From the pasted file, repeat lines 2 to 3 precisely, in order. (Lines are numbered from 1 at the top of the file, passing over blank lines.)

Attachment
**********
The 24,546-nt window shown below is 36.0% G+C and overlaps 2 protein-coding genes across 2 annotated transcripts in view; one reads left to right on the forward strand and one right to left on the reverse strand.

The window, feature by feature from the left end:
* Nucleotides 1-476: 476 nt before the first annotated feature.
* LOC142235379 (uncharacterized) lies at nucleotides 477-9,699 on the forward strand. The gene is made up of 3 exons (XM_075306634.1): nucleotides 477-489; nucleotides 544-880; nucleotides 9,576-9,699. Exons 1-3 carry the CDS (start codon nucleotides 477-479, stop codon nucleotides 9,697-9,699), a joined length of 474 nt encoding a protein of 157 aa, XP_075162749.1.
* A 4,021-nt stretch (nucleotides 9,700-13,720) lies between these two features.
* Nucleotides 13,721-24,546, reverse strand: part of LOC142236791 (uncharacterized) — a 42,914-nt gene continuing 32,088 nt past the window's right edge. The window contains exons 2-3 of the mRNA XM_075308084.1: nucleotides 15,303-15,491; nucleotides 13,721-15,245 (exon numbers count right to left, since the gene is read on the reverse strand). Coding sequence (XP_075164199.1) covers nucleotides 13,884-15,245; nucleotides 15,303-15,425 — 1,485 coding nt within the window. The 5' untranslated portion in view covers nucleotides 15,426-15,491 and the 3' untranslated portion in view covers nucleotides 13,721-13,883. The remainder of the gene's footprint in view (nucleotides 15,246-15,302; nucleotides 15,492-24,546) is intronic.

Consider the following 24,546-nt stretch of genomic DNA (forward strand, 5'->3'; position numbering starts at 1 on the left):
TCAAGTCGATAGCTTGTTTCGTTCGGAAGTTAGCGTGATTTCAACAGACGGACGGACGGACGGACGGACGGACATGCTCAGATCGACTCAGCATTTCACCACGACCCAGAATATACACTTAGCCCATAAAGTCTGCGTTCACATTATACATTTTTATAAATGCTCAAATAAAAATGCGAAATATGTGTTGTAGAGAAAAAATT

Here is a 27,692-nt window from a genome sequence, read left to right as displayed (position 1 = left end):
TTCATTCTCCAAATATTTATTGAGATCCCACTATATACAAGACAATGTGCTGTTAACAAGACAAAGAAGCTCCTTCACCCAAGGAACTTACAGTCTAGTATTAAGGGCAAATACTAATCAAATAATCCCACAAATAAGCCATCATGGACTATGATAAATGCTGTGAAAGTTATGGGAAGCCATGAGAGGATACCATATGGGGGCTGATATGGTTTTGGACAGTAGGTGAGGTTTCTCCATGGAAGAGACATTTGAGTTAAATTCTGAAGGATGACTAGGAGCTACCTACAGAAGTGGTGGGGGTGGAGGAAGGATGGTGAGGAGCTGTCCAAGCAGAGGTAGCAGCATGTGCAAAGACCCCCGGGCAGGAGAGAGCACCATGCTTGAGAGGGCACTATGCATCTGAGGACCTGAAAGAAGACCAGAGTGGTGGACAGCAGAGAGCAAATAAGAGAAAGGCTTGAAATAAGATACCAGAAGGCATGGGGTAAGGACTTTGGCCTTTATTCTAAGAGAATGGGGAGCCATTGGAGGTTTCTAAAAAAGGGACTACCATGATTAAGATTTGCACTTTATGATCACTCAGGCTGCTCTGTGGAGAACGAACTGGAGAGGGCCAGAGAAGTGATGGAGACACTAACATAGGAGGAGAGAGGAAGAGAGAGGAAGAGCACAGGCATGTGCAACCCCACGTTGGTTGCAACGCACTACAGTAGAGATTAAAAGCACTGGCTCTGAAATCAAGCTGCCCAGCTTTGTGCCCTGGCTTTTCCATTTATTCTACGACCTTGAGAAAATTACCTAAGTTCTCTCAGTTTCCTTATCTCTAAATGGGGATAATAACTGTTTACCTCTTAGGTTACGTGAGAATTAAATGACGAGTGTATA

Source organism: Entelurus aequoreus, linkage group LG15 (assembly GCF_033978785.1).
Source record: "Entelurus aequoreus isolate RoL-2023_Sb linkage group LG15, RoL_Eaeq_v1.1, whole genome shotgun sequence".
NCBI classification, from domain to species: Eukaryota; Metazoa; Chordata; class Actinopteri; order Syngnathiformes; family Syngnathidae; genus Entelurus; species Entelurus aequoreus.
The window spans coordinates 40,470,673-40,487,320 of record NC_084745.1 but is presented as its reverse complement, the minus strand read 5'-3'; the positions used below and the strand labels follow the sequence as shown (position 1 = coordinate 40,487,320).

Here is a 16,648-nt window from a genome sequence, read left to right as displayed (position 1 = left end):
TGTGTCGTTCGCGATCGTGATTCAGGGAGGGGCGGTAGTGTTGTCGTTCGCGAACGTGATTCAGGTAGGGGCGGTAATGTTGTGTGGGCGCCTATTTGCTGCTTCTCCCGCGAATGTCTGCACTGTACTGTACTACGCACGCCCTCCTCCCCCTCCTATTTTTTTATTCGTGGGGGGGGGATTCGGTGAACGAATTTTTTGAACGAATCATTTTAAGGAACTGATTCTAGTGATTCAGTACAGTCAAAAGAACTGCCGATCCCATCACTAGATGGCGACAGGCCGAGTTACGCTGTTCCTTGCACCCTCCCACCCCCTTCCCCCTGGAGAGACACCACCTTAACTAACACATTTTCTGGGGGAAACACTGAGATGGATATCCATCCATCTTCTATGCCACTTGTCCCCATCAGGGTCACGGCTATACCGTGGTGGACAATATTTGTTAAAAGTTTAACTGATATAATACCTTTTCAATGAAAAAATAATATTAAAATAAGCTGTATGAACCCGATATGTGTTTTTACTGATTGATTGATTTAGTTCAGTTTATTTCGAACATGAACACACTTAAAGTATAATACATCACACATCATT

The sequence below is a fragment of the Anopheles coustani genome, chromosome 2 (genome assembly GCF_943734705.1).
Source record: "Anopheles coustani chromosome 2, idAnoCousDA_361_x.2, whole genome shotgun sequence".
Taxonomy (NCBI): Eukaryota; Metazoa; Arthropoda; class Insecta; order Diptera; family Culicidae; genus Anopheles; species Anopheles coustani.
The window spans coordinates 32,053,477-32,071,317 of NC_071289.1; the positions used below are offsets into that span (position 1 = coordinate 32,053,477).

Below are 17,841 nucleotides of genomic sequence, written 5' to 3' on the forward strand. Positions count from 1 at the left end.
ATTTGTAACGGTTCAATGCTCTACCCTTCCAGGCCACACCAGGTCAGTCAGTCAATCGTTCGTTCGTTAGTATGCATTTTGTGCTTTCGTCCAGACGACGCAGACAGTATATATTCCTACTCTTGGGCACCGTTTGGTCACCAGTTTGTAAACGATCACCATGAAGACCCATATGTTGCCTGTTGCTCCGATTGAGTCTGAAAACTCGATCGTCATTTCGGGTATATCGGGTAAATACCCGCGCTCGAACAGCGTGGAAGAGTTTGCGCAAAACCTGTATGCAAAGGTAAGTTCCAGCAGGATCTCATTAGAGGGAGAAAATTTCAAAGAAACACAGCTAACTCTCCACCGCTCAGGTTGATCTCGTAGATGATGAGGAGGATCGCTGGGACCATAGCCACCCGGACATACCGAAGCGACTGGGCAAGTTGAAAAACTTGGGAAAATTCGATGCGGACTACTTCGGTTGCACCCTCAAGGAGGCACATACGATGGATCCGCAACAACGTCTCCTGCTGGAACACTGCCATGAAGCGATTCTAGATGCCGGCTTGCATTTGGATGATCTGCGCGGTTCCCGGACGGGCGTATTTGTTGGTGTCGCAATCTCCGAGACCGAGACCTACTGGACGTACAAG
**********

The window, feature by feature from the left end:
* Nucleotides 1-476: 476 nt before the first annotated feature.